The majority of the 656 people who returned the questionnaire were female (68%), 30% were male, while 2% of the respondents did not identify their gender. There were 66.5 % of respondents between the ages of 21 and 60 years. The majority of the respondents (75.6%) were born in Australia, with 3.2% born in the UK and 1.7 % in the Netherlands.

Principal Components Analysis of the 38 items revealed five factors with eigenvalues exceeding one, accounting for 47.4% of the total variance. Table 1 shows the loading of items on the five factors. Items with loadings greater than + or - 0.3, that is, those items where approximately 10% of the common factor variance was associated with the factor in question, were used to characterise the factor solutions.

Component 1 was labelled Sympathetic/Patients' Welfare Factor. There were 11 items that loaded strongly on this factor, with loadings ranging from 0.71 to 0.33. The top four items within this factor were: 'Nurses should be sensitive to the emotional needs of patients' (loading of 0.71), 'Nurses should be good listeners' (0.70), 'Nurses should be sympathetic' (0.69) and 'Nurses should be compassionate' (0.67).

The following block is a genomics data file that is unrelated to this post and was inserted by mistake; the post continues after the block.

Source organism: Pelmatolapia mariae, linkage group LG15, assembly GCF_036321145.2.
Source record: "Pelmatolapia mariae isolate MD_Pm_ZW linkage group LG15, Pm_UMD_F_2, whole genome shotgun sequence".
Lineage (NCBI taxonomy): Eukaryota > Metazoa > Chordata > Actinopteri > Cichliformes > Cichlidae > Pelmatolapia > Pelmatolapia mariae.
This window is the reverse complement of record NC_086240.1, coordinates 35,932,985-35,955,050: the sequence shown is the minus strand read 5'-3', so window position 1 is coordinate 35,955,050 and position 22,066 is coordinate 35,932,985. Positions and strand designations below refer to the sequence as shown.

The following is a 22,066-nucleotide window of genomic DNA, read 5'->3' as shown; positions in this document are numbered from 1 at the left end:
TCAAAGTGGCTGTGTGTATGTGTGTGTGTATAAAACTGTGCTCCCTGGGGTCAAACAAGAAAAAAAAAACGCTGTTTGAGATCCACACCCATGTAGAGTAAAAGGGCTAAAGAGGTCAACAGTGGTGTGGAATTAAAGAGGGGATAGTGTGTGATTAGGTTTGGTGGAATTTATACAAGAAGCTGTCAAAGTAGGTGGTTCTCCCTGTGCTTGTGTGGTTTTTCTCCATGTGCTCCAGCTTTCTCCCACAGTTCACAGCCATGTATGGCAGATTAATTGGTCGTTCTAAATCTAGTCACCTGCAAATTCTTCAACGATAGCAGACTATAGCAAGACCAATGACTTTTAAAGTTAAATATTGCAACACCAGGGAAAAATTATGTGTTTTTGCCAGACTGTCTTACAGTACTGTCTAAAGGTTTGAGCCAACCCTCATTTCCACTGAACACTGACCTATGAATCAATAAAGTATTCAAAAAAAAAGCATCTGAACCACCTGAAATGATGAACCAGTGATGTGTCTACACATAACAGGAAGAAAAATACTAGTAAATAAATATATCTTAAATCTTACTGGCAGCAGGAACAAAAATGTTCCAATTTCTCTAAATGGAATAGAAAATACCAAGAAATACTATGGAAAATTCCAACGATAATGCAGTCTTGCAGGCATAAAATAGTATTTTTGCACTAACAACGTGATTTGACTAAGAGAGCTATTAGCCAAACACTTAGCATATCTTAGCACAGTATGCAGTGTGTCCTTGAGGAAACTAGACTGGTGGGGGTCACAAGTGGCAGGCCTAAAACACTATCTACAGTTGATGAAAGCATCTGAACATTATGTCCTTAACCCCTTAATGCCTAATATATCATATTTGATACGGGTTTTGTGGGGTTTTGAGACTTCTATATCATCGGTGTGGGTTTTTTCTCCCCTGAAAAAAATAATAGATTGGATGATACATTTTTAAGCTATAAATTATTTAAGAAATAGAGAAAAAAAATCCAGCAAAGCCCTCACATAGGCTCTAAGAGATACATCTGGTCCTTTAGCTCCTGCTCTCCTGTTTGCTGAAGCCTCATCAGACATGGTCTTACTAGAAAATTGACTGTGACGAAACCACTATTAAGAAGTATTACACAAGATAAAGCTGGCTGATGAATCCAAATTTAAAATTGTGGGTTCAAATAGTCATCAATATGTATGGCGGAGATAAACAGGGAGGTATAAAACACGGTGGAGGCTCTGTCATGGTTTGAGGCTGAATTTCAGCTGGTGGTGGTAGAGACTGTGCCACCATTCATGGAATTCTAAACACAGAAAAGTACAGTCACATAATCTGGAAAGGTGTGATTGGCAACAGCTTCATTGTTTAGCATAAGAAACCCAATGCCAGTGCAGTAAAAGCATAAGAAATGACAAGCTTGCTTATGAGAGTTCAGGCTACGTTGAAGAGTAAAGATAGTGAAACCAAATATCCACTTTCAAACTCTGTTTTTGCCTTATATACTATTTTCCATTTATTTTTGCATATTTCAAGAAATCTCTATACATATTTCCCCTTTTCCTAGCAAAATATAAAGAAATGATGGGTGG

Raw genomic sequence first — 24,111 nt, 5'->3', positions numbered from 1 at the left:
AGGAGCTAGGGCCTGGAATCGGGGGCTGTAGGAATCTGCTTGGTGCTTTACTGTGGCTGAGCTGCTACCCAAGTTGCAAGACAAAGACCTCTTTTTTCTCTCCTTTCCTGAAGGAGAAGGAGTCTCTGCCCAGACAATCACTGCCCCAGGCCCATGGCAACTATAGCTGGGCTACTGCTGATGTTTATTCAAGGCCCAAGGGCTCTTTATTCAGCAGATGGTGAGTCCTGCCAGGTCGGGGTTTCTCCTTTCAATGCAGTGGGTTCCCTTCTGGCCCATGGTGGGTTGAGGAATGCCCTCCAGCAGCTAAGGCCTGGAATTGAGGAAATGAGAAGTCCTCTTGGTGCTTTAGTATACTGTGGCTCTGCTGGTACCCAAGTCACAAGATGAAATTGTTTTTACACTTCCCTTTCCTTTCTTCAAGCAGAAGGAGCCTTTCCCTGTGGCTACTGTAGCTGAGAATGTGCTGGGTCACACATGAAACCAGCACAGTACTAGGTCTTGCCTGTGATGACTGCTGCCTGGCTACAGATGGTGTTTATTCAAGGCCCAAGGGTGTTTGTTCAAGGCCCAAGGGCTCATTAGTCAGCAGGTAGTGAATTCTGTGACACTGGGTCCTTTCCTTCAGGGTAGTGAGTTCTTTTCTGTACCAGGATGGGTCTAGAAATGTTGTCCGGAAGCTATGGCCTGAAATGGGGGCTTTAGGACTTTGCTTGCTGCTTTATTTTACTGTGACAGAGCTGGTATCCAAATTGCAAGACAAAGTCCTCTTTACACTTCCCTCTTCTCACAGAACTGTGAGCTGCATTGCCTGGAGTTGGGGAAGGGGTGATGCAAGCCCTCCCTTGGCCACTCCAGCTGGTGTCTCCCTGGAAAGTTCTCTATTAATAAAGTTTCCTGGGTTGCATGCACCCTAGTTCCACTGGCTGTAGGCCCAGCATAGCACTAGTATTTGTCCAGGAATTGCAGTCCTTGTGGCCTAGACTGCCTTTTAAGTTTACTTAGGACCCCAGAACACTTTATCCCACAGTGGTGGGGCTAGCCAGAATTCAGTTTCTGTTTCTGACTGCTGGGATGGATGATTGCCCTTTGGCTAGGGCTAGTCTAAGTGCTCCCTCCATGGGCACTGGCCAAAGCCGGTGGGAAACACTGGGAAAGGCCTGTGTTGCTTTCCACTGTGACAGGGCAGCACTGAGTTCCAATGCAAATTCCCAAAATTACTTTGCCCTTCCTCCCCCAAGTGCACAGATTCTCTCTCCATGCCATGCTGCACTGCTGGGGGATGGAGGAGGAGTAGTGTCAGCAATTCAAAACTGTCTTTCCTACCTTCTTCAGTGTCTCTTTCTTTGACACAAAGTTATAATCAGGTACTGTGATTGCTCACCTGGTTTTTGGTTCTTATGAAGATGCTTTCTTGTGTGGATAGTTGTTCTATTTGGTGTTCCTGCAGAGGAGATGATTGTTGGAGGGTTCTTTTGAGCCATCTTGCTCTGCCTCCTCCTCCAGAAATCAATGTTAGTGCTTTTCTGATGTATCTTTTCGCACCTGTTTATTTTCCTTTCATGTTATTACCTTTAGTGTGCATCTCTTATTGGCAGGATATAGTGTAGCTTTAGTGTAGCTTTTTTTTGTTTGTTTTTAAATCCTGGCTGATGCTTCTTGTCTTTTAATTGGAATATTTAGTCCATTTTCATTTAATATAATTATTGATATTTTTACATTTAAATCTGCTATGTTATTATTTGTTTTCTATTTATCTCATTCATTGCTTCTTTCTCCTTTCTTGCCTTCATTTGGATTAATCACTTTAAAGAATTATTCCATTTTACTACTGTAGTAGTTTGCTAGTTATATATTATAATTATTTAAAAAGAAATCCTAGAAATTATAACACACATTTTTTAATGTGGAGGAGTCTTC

The second component, Contextual knowledge/Interpersonal skills, contained seven items with factor loadings from 0.69 to 0.52. The top two items were 'Nurses should be able to handle money and budgets well' and '...have knowledge of financial and social situations of their patients/employer/ community' with loadings of 0.69. Similarly, items 'Nurses should have good skills in resolving conflicts' and 'Nurses should have well developed counselling skills' had loadings of 0.61 and 0.55, respectively.

Component 3 was labelled Professionalism and contained ten items relating to professional behaviour. The top two items were: 'Nurses should be able to apply theory to practice in daily nursing' (loading of 0.77) and 'Nurses should be able to apply their knowledge to new circumstances' (loading of 0.73).

The fourth component was identified as Personal attributes, with seven items relating to personal appearance (neat and tidy), personality (cheerful, patient) and their skills (good organizational and time management skills). The item 'Nurses should be neat and tidy' had a high loading of 0.79.